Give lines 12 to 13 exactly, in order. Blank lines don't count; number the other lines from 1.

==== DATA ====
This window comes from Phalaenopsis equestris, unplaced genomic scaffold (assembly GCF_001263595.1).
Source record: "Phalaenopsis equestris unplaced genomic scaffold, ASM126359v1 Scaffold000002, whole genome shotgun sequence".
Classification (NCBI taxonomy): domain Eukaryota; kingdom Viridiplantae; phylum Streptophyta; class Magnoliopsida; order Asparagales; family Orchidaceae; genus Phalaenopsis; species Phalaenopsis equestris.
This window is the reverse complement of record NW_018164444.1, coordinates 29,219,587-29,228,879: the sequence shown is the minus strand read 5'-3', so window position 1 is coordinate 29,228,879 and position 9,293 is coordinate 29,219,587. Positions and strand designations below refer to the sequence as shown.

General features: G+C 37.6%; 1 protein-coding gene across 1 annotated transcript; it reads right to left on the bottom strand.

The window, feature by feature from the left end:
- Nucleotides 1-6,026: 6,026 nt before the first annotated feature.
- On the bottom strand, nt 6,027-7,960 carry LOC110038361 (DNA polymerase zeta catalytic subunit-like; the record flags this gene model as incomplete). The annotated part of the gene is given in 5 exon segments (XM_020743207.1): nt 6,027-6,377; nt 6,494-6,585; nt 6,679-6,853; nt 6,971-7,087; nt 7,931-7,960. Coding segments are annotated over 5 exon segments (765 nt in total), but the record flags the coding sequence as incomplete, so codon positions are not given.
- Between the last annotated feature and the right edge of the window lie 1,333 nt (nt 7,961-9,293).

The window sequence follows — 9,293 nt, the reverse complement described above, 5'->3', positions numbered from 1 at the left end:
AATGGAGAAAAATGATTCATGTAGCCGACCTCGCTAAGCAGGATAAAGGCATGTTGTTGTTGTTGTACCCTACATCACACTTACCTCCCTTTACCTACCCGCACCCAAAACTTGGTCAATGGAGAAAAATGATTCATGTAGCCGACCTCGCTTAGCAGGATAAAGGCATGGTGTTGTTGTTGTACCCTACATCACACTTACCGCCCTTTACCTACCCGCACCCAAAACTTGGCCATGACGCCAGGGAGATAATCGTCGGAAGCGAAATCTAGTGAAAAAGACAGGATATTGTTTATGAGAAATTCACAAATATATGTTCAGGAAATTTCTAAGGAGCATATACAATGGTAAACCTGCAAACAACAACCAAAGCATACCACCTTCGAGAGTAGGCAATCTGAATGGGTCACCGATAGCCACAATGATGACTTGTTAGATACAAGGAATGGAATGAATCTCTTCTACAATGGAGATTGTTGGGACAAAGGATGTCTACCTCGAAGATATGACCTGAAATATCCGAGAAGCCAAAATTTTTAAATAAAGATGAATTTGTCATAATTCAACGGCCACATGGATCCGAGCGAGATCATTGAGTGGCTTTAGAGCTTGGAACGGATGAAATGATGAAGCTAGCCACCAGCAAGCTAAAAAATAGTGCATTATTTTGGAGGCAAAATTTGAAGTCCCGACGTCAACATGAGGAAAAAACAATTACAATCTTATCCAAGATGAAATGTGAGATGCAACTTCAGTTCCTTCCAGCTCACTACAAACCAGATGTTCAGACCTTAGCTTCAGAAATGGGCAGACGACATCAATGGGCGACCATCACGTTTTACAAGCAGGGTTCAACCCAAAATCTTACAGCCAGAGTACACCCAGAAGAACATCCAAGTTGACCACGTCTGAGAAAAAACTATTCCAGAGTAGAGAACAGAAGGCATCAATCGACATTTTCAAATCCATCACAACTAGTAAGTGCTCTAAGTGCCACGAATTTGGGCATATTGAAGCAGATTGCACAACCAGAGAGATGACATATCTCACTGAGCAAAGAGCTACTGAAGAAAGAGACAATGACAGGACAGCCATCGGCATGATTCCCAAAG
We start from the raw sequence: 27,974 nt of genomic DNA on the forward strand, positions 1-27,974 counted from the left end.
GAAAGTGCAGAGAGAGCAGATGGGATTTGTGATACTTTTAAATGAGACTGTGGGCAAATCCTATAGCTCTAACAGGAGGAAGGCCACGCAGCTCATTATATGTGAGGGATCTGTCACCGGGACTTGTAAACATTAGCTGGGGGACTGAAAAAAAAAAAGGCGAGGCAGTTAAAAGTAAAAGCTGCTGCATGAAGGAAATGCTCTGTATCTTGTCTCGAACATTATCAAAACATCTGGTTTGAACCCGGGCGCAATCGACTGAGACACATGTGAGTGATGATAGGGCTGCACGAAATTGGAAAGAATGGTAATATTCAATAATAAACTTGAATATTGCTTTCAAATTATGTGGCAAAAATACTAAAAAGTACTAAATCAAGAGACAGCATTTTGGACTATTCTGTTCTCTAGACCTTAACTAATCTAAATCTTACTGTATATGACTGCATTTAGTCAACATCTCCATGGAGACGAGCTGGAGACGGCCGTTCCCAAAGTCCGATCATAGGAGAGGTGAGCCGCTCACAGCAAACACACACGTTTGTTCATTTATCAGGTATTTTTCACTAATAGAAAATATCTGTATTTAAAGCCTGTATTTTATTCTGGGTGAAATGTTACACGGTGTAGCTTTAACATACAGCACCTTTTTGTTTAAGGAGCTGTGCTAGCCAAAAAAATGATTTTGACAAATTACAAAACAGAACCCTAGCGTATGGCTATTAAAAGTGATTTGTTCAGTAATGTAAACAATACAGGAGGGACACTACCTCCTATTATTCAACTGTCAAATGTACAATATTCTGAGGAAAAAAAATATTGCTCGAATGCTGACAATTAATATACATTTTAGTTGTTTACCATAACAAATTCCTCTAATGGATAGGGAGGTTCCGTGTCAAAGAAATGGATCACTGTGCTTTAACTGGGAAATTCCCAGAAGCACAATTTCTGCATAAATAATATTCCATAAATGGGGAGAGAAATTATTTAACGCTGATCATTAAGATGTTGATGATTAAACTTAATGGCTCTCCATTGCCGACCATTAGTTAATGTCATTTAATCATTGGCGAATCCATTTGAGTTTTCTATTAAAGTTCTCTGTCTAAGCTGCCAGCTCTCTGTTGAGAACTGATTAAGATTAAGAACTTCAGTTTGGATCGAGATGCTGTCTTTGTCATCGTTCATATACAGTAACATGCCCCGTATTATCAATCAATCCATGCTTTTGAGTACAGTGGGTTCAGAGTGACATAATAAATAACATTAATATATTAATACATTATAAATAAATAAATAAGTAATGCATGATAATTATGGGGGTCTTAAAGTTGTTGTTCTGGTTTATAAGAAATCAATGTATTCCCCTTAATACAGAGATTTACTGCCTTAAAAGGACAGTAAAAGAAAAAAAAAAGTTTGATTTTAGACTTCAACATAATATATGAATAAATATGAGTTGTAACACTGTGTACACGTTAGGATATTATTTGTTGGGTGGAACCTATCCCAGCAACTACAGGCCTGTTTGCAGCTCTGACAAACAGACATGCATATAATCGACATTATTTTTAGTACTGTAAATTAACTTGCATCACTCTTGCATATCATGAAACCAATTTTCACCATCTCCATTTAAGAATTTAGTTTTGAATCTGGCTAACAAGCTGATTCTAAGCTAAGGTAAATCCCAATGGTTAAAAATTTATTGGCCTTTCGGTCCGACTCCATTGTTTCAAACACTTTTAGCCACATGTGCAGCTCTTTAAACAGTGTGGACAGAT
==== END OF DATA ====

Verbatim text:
We start from the raw sequence: 27,974 nt of genomic DNA on the forward strand, positions 1-27,974 counted from the left end.
GAAAGTGCAGAGAGAGCAGATGGGATTTGTGATACTTTTAAATGAGACTGTGGGCAAATCCTATAGCTCTAACAGGAGGAAGGCCACGCAGCTCATTATATGTGAGGGATCTGTCACCGGGACTTGTAAACATTAGCTGGGGGACTGAAAAAAAAAAAGGCGAGGCAGTTAAAAGTAAAAGCTGCTGCATGAAGGAAATGCTCTGTATCTTGTCTCGAACATTATCAAAACATCTGGTTTGAACCCGGGCGCAATCGACTGAGACACATGTGAGTGATGATAGGGCTGCACGAAATTGGAAAGAATGGTAATATTCAATAATAAACTTGAATATTGCTTTCAAATTATGTGGCAAAAATACTAAAAAGTACTAAATCAAGAGACAGCATTTTGGACTATTCTGTTCTCTAGACCTTAACTAATCTAAATCTTACTGTATATGACTGCATTTAGTCAACATCTCCATGGAGACGAGCTGGAGACGGCCGTTCCCAAAGTCCGATCATAGGAGAGGTGAGCCGCTCACAGCAAACACACACGTTTGTTCATTTATCAGGTATTTTTCACTAATAGAAAATATCTGTATTTAAAGCCTGTATTTTATTCTGGGTGAAATGTTACACGGTGTAGCTTTAACATACAGCACCTTTTTGTTTAAGGAGCTGTGCTAGCCAAAAAAATGATTTTGACAAATTACAAAACAGAACCCTAGCGTATGGCTATTAAAAGTGATTTGTTCAGTAATGTAAACAATACAGGAGGGACACTACCTCCTATTATTCAACTGTCAAATGTACAATATTCTGAGGAAAAAAAATATTGCTCGAATGCTGACAATTAATATACATTTTAGTTGTTTACCATAACAAATTCCTCTAATGGATAGGGAGGTTCCGTGTCAAAGAAATGGATCACTGTGCTTTAACTGGGAAATTCCCAGAAGCACAATTTCTGCATAAATAATATTCCATAAATGGGGAGAGAAATTATTTAACGCTGATCATTAAGATGTTGATGATTAAACTTAATGGCTCTCCATTGCCGACCATTAGTTAATGTCATTTAATCATTGGCGAATCCATTTGAGTTTTCTATTAAAGTTCTCTGTCTAAGCTGCCAGCTCTCTGTTGAGAACTGATTAAGATTAAGAACTTCAGTTTGGATCGAGATGCTGTCTTTGTCATCGTTCATATACAGTAACATGCCCCGTATTATCAATCAATCCATGCTTTTGAGTACAGTGGGTTCAGAGTGACATAATAAATAACATTAATATATTAATACATTATAAATAAATAAATAAGTAATGCATGATAATTATGGGGGTCTTAAAGTTGTTGTTCTGGTTTATAAGAAATCAATGTATTCCCCTTAATACAGAGATTTACTGCCTTAAAAGGACAGTAAAAGAAAAAAAAAAGTTTGATTTTAGACTTCAACATAATATATGAATAAATATGAGTTGTAACACTGTGTACACGTTAGGATATTATTTGTTGGGTGGAACCTATCCCAGCAACTACAGGCCTGTTTGCAGCTCTGACAAACAGACATGCATATAATCGACATTATTTTTAGTACTGTAAATTAACTTGCATCACTCTTGCATATCATGAAACCAATTTTCACCATCTCCATTTAAGAATTTAGTTTTGAATCTGGCTAACAAGCTGATTCTAAGCTAAGGTAAATCCCAATGGTTAAAAATTTATTGGCCTTTCGGTCCGACTCCATTGTTTCAAACACTTTTAGCCACATGTGCAGCTCTTTAAACAGTGTGGACAGAT